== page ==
In my view, leaders of other great powers that have important interests at stake in the South Caucasus also do not wish for a war between Armenia and Azerbaijan that will have devastating consequences not only for these two post-Soviet republics, but also for stability of the region.
If a full-blown war erupts and Azeris begin to lose, then Turkey would feel obligated to intervene. Turkish leaders have already drawn criticism from the nationalist part of the Turkish electorate for failing to either protect interests of the Crimean Tatars or to stop Russia from bombing Turkoman rebels in Syria. Turkish leaders would come at even greater pressure to intervene on behalf of Azeris, who are closest to Turks linguistically and ethnically. Ankara realizes, however, that such an intervention may evolve first into a proxy war with Moscow and then into a direct war between Turkey and Russia.
Russia obviously would not want to get dragged into a conflict, which may end up escalating into a conflict with NATO, either. A full-blown war between Armenia and Azerbaijan would also force Russia to take sides between Armenia, which is a member of the Moscow-led Collective Security Treaty Organization (CSTO), and Azerbaijan, which the Russian Ministry of Affairs describes as "friendly." If Armenia begins to lose this war and Russia doesn't intervene on Armenia's behalf, then this could cast serious doubt on Russia's reputation of a guarantor of security of its allies and reputation of CSTO as a viable military bloc. A number of experts have speculated that the hostilities were actually encouraged by Russia so that it can deploy peacekeeping troops along LOC to boost its presence in the region and increase its leverage vis-à-vis Azerbaijan. However, even though Vladimir Putin's KGB evaluators described him as having "lower sense of danger," and, therefore, more prone to take risks, I don't think it is a very plausible theory, given that he already has his hands full with two conflicts (Syria and Ukraine), which Russia wants to be resolved on favorable terms.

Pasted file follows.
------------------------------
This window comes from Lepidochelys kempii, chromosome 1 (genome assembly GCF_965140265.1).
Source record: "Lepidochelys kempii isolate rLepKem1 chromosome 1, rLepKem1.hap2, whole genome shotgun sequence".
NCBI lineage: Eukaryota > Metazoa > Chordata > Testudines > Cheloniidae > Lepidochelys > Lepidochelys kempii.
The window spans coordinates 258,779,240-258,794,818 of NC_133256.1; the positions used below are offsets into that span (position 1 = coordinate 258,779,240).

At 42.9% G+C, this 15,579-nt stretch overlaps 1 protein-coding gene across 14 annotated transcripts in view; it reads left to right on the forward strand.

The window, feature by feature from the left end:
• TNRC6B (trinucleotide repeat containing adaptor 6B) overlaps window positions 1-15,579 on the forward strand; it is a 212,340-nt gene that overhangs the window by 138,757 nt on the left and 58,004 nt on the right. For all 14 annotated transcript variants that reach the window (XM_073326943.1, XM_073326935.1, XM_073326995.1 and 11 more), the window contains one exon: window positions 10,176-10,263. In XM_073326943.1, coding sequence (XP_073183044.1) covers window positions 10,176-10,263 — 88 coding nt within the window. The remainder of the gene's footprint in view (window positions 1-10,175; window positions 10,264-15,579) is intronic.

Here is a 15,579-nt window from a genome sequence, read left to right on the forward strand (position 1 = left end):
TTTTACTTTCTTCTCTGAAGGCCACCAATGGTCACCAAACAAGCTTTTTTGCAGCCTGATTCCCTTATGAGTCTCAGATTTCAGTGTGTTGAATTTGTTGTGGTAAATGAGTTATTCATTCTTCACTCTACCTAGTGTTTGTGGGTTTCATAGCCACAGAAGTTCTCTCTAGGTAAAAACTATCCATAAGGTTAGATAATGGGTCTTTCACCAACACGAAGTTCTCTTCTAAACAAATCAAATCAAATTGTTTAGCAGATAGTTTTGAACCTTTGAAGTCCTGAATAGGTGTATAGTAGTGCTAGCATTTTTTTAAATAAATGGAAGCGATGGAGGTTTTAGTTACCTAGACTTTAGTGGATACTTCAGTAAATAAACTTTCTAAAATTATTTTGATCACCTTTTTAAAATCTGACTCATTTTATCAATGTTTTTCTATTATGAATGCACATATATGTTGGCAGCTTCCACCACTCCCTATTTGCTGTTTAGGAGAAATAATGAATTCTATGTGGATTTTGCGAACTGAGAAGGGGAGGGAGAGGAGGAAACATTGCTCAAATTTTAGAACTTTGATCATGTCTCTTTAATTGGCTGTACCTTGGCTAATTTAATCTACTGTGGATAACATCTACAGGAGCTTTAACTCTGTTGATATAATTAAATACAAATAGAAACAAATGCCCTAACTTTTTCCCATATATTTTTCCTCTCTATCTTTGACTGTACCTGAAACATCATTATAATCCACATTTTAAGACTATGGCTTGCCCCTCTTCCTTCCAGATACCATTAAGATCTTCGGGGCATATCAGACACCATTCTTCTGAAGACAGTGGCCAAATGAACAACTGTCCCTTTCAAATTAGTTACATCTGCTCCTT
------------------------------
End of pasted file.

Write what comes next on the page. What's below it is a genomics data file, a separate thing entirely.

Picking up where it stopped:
Nor would Iran want resumption of the war in Karabakh, given Teheran's delicate effort to maintain good relations with Armenia without alienating its sizeable Azeri minority. If Azeri forces begin to retreat in such a war, it will send thousands of Azeri refugees across the Azeri-Iranian border as it was the case during the Karabakh war. If Armenians begin to lose, then Iran would see its rival - Turkey - expand its influence in the South Caucasus.
The United States clearly, too, has no interests in resumption of a full-blown war. U.S. has important interests at stake in the region, given Azerbaijan's supplies to the world oil market, which Armenia can disrupt with ballistic missile strikes. U.S. also is member of OSCE's three-strong Minsk Group and is responsible for mediation of the Karabakh conflict along with France and Russia. There are also an estimated total of more than one million people of Armenian origin living in the United States, and the U.S. government cannot ignore their opinions.
While it is not in the current interest of either Armenia or Azerbaijan to restart this war, a number of factors can change their cost-benefit analysis in the future. A significant decline of one side's power relative to the other may also change prompt the leaders on the weakening side to go to war in what Harvard Professor Graham Allison has described as Thucydides's Trap. Another possibility is that a protracted decline of oil prices may leave Aliev facing protests so serious that he would come to view probability of losing his seat because of such protests greater than the probability of losing a war over Karabakh. In that case, chances are that he may attempt such a war to distract the protests' attention and mobilize the public support for his rule.
The April 2-5 escalation of violence between Armenians and Azeris should serve as a wake-up call to the Minsk group of OSCE, which represents powers with great leverage vis-a-vis Armenia and Azerbaijan. These powers should ascertain which side has initiated the hostilities and take measures to prevent their resumption. In the longer-term, members of the Minsk groups should exercise that leverage and make a coordinated push before either another incident at LOC or change of assessment of feasibility of war in Baku or Yerevan bring about a full-blown war, which would have devastating consequences both for the region and external stake-holders.